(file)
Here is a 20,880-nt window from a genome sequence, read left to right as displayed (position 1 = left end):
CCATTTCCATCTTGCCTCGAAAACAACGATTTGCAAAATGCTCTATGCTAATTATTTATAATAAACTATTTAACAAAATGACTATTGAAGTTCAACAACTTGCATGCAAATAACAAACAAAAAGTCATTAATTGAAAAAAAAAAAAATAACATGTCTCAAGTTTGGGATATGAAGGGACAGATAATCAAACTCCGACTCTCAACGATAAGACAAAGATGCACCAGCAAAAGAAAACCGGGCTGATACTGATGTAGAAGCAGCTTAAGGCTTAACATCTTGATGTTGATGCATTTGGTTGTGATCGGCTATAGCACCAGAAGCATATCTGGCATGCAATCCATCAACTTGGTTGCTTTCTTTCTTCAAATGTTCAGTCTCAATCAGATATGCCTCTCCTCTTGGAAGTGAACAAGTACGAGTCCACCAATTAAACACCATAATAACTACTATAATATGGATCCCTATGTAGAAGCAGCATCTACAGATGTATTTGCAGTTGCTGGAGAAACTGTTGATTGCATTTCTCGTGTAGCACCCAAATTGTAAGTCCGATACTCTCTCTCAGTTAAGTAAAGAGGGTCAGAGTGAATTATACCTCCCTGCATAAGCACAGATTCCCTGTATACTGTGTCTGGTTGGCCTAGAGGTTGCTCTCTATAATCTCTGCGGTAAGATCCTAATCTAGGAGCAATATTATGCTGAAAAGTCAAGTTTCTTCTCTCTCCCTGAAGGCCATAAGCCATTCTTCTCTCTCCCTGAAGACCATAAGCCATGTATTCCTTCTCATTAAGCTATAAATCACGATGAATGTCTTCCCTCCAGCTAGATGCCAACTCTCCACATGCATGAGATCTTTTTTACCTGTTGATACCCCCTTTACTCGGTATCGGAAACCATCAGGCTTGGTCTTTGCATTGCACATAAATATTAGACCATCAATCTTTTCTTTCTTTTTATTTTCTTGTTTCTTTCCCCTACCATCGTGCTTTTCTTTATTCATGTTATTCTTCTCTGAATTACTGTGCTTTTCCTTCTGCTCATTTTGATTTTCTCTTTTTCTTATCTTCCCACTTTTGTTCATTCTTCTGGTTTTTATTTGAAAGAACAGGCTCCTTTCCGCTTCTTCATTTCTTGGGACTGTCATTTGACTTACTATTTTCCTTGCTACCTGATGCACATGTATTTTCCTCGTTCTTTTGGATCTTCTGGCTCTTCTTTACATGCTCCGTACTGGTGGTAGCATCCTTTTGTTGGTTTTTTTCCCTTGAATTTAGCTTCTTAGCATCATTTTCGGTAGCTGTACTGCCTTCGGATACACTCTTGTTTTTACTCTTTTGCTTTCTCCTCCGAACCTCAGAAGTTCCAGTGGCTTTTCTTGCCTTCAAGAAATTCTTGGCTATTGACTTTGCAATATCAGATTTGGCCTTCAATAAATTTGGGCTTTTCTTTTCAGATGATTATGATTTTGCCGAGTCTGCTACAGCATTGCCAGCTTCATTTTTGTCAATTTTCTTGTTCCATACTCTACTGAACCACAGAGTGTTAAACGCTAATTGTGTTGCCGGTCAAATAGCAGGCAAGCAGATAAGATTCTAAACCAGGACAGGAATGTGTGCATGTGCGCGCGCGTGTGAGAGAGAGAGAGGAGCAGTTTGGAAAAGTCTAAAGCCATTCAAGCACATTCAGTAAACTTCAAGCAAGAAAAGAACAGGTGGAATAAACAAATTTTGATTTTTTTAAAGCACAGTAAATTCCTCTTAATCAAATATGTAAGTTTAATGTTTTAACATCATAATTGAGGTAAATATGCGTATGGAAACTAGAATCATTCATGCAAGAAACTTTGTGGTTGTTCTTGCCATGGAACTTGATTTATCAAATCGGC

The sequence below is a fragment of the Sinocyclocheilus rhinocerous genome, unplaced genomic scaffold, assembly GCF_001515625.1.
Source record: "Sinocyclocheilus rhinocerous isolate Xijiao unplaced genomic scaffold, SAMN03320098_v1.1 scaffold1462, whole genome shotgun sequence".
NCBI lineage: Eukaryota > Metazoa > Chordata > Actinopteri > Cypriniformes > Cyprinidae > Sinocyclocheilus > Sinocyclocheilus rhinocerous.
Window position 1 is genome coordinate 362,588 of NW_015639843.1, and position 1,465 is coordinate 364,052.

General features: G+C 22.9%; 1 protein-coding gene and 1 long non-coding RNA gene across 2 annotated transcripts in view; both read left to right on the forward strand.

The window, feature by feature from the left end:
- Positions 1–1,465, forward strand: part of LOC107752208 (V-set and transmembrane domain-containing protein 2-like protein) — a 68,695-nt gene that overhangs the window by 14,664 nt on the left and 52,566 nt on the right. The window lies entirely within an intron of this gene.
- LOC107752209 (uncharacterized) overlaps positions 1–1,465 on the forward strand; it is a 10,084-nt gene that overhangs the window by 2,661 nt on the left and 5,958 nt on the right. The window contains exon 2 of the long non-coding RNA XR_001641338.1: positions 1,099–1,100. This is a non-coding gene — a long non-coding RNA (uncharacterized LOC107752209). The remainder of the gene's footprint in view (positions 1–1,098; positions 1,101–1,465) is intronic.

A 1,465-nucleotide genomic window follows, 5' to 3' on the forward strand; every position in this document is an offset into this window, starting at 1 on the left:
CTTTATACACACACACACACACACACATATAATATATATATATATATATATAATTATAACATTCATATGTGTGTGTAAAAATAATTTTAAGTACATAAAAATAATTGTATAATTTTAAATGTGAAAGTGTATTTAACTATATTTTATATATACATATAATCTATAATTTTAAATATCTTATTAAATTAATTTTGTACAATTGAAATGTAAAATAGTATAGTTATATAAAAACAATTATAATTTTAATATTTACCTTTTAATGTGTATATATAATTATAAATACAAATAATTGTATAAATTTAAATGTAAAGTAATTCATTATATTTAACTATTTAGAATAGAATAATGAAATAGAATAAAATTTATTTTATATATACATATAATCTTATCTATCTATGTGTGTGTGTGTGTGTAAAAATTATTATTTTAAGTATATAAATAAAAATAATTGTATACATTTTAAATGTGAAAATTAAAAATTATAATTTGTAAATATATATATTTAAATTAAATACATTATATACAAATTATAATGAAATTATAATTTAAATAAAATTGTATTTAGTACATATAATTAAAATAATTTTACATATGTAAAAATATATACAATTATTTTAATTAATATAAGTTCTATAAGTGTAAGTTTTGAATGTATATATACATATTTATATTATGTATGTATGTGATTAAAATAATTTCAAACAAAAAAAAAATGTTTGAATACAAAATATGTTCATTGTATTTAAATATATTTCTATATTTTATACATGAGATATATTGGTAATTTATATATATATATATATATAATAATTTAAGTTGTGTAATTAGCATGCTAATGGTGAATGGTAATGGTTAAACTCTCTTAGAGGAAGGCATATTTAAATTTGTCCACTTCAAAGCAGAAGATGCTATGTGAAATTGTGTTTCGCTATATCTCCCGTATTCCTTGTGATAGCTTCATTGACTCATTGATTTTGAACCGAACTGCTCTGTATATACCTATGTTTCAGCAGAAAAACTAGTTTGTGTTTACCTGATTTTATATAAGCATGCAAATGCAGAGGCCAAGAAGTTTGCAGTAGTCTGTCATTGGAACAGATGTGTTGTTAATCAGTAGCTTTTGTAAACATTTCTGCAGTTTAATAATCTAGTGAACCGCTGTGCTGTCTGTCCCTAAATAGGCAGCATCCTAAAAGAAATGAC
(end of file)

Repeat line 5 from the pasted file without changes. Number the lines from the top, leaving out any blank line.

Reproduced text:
NCBI lineage: Eukaryota > Metazoa > Chordata > Actinopteri > Cypriniformes > Cyprinidae > Sinocyclocheilus > Sinocyclocheilus rhinocerous.